The first ∼600 million years of Earth history (the ‘Hadean’ eon) remain poorly understood, largely because there is no rock record dating from that era. Detrital Hadean igneous zircons from the Jack Hills1, Western Australia, however, can potentially provide insights into the conditions extant on our planet at that time. Results of geochemical investigations2,3,4,5,6,7,8,9,10,11,12,13 using these ancient grains have been interpreted to suggest the presence of a hydrosphere2,3,4,7,8 and continental crust9,10 before 4 Gyr. An underexploited characteristic of the >4 Gyr zircons is their diverse assemblage of mineral inclusions14,15,16,17. Here we present an examination of over 400 Hadean zircons from Jack Hills, which shows that some inclusion assemblages are conducive to thermobarometry. Our thermobarometric analyses of 4.02–4.19-Gyr-old inclusion-bearing zircons constrain their magmatic formation conditions to about 700 °C and 7 kbar. This result implies a near-surface heat flow of ∼75 mW m-2, about three to five times lower than estimates of Hadean global heat flow. As the only site of magmatism on modern Earth that is characterized by heat flow of about one-quarter of the global average is above subduction zones, we suggest that the magmas from which the Jack Hills Hadean zircons crystallized were formed largely in an underthrust environment, perhaps similar to modern convergent margins.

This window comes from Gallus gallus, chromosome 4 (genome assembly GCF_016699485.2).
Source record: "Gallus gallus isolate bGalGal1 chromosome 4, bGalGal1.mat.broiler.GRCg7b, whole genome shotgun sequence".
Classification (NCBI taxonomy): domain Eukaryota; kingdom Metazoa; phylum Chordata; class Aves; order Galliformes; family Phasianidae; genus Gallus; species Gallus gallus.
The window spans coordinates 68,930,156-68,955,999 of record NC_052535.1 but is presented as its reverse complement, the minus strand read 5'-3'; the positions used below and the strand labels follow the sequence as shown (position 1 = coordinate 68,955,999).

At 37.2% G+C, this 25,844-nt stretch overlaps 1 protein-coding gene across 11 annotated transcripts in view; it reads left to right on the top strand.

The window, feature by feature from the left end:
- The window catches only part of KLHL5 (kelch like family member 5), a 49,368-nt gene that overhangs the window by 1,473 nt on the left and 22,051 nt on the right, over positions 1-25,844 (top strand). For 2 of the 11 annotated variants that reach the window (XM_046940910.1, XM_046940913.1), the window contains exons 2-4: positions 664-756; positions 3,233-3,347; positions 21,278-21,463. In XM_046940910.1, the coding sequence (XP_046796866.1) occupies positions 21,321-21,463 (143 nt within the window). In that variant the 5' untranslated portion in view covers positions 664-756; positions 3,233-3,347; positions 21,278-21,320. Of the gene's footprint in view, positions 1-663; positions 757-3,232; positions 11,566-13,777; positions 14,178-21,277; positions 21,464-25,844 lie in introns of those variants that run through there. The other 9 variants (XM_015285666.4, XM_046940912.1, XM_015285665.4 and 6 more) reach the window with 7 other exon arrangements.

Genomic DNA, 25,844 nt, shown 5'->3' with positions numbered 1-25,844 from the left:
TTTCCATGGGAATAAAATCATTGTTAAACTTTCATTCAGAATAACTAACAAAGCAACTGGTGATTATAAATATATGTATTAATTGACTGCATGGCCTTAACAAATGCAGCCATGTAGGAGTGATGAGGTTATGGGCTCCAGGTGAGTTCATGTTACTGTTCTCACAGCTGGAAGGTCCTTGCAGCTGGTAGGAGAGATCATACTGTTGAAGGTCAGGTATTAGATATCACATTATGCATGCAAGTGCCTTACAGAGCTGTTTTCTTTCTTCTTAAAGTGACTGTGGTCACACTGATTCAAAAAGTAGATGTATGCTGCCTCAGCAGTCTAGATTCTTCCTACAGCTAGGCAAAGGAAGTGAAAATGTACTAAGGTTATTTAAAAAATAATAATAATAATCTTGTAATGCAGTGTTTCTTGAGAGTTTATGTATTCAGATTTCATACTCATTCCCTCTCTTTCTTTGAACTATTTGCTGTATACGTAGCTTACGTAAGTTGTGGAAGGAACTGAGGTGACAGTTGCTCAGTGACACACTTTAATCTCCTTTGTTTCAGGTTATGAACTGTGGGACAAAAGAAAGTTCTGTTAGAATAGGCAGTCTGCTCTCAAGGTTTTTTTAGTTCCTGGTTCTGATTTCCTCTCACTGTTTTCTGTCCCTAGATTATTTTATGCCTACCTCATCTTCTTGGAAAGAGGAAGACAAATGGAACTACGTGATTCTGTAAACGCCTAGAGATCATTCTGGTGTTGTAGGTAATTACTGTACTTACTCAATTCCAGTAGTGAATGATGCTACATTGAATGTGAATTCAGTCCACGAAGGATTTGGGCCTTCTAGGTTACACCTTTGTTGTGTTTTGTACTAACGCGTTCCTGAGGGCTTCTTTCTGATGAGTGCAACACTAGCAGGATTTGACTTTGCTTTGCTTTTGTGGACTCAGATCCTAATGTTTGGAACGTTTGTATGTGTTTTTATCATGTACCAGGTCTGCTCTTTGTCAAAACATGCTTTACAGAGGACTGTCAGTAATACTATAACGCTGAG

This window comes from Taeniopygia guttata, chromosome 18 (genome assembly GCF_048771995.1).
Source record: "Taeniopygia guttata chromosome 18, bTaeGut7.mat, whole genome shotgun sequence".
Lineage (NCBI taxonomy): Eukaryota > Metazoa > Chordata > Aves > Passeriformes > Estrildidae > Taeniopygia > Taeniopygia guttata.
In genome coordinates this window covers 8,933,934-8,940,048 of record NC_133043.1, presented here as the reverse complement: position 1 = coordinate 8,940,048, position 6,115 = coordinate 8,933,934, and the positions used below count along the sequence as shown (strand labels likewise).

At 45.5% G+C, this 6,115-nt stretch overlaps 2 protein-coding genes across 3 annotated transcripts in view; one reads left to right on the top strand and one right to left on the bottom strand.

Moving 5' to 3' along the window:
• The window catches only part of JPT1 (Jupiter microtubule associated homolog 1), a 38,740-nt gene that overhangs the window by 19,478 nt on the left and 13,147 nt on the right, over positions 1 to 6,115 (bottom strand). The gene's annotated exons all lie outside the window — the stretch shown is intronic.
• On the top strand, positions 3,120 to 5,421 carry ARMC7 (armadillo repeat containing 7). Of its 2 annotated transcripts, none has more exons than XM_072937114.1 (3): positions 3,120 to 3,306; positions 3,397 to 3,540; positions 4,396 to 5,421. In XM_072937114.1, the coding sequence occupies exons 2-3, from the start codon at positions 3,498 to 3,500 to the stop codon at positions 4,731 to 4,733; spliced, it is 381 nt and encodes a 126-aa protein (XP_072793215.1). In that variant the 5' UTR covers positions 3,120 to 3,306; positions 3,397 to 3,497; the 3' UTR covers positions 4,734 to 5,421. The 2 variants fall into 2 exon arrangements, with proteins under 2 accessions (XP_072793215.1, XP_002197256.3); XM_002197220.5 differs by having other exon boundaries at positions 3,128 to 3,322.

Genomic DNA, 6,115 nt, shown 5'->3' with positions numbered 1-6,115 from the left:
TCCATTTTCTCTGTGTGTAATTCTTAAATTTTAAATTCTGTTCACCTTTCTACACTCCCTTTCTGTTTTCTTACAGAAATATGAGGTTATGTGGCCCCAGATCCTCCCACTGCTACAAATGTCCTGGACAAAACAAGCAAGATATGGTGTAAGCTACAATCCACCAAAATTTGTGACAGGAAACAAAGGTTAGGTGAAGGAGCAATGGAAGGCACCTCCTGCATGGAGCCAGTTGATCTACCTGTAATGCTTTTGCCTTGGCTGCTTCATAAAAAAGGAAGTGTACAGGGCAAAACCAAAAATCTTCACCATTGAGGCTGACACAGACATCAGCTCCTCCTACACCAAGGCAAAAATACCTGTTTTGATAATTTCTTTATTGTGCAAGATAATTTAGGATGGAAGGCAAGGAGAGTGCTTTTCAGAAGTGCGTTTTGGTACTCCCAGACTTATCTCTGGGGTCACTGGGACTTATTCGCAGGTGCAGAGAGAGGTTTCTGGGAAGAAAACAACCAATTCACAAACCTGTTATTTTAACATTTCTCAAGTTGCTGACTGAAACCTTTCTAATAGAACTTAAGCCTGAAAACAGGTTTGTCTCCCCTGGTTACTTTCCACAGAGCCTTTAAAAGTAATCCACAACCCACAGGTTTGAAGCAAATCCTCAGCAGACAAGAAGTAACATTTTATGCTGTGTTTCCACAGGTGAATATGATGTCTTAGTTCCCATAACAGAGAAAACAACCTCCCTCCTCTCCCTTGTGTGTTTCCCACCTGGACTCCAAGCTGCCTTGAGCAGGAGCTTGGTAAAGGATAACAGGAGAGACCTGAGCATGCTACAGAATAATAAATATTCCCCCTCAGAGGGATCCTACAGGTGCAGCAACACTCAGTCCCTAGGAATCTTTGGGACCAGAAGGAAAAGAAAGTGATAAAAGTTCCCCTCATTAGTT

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This work was supported by NSF grant EAR-0635969 and ARC grant DP0666497. We acknowledge facility support from the Instrumentation and Facilities Program of the National Science Foundation. We thank R. Powell for advice on using THERMOCALC, F. Kyte for assistance with the EMPA analyses, A. Schmitt and P. Holden for assistance with the ion microprobe analyses, and W. Schopf and A. Kudryavtsev for confocal Raman imaging.
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Hopkins, M., Harrison, T. & Manning, C. Low heat flow inferred from >4 Gyr zircons suggests Hadean plate boundary interactions. Nature 456, 493–496 (2008). https://doi.org/10.1038/nature07465
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